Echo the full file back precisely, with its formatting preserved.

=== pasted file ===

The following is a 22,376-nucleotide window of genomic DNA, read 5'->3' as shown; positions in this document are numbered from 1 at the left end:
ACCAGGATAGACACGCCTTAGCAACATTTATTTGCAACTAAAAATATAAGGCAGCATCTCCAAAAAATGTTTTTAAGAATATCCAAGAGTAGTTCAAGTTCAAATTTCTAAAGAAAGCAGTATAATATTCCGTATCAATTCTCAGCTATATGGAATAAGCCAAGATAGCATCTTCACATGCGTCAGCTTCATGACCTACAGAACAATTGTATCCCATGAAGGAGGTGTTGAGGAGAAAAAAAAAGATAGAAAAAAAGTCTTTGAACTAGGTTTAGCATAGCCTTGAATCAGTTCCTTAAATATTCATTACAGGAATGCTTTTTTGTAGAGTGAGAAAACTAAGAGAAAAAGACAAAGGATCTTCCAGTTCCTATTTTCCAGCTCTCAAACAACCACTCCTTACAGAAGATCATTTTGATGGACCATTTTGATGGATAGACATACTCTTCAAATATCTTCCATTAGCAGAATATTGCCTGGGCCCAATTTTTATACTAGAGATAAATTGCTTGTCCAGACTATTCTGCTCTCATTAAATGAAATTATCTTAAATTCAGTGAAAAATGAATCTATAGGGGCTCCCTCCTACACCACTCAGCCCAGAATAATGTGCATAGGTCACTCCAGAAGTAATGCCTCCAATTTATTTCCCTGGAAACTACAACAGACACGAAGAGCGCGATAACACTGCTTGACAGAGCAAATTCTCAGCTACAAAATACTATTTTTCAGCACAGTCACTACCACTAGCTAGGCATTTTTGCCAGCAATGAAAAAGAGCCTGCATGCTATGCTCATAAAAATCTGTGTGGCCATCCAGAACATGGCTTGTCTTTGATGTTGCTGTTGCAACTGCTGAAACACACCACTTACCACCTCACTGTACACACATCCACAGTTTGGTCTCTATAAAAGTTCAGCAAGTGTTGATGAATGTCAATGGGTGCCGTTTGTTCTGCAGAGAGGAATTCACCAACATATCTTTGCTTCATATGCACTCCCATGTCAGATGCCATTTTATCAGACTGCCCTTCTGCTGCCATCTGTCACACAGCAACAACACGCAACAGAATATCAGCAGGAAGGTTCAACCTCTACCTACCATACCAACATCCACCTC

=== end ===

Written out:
The following is a 22,376-nucleotide window of genomic DNA, read 5'->3' as shown; positions in this document are numbered from 1 at the left end:
ACCAGGATAGACACGCCTTAGCAACATTTATTTGCAACTAAAAATATAAGGCAGCATCTCCAAAAAATGTTTTTAAGAATATCCAAGAGTAGTTCAAGTTCAAATTTCTAAAGAAAGCAGTATAATATTCCGTATCAATTCTCAGCTATATGGAATAAGCCAAGATAGCATCTTCACATGCGTCAGCTTCATGACCTACAGAACAATTGTATCCCATGAAGGAGGTGTTGAGGAGAAAAAAAAAGATAGAAAAAAAGTCTTTGAACTAGGTTTAGCATAGCCTTGAATCAGTTCCTTAAATATTCATTACAGGAATGCTTTTTTGTAGAGTGAGAAAACTAAGAGAAAAAGACAAAGGATCTTCCAGTTCCTATTTTCCAGCTCTCAAACAACCACTCCTTACAGAAGATCATTTTGATGGACCATTTTGATGGATAGACATACTCTTCAAATATCTTCCATTAGCAGAATATTGCCTGGGCCCAATTTTTATACTAGAGATAAATTGCTTGTCCAGACTATTCTGCTCTCATTAAATGAAATTATCTTAAATTCAGTGAAAAATGAATCTATAGGGGCTCCCTCCTACACCACTCAGCCCAGAATAATGTGCATAGGTCACTCCAGAAGTAATGCCTCCAATTTATTTCCCTGGAAACTACAACAGACACGAAGAGCGCGATAACACTGCTTGACAGAGCAAATTCTCAGCTACAAAATACTATTTTTCAGCACAGTCACTACCACTAGCTAGGCATTTTTGCCAGCAATGAAAAAGAGCCTGCATGCTATGCTCATAAAAATCTGTGTGGCCATCCAGAACATGGCTTGTCTTTGATGTTGCTGTTGCAACTGCTGAAACACACCACTTACCACCTCACTGTACACACATCCACAGTTTGGTCTCTATAAAAGTTCAGCAAGTGTTGATGAATGTCAATGGGTGCCGTTTGTTCTGCAGAGAGGAATTCACCAACATATCTTTGCTTCATATGCACTCCCATGTCAGATGCCATTTTATCAGACTGCCCTTCTGCTGCCATCTGTCACACAGCAACAACACGCAACAGAATATCAGCAGGAAGGTTCAACCTCTACCTACCATACCAACATCCACCTC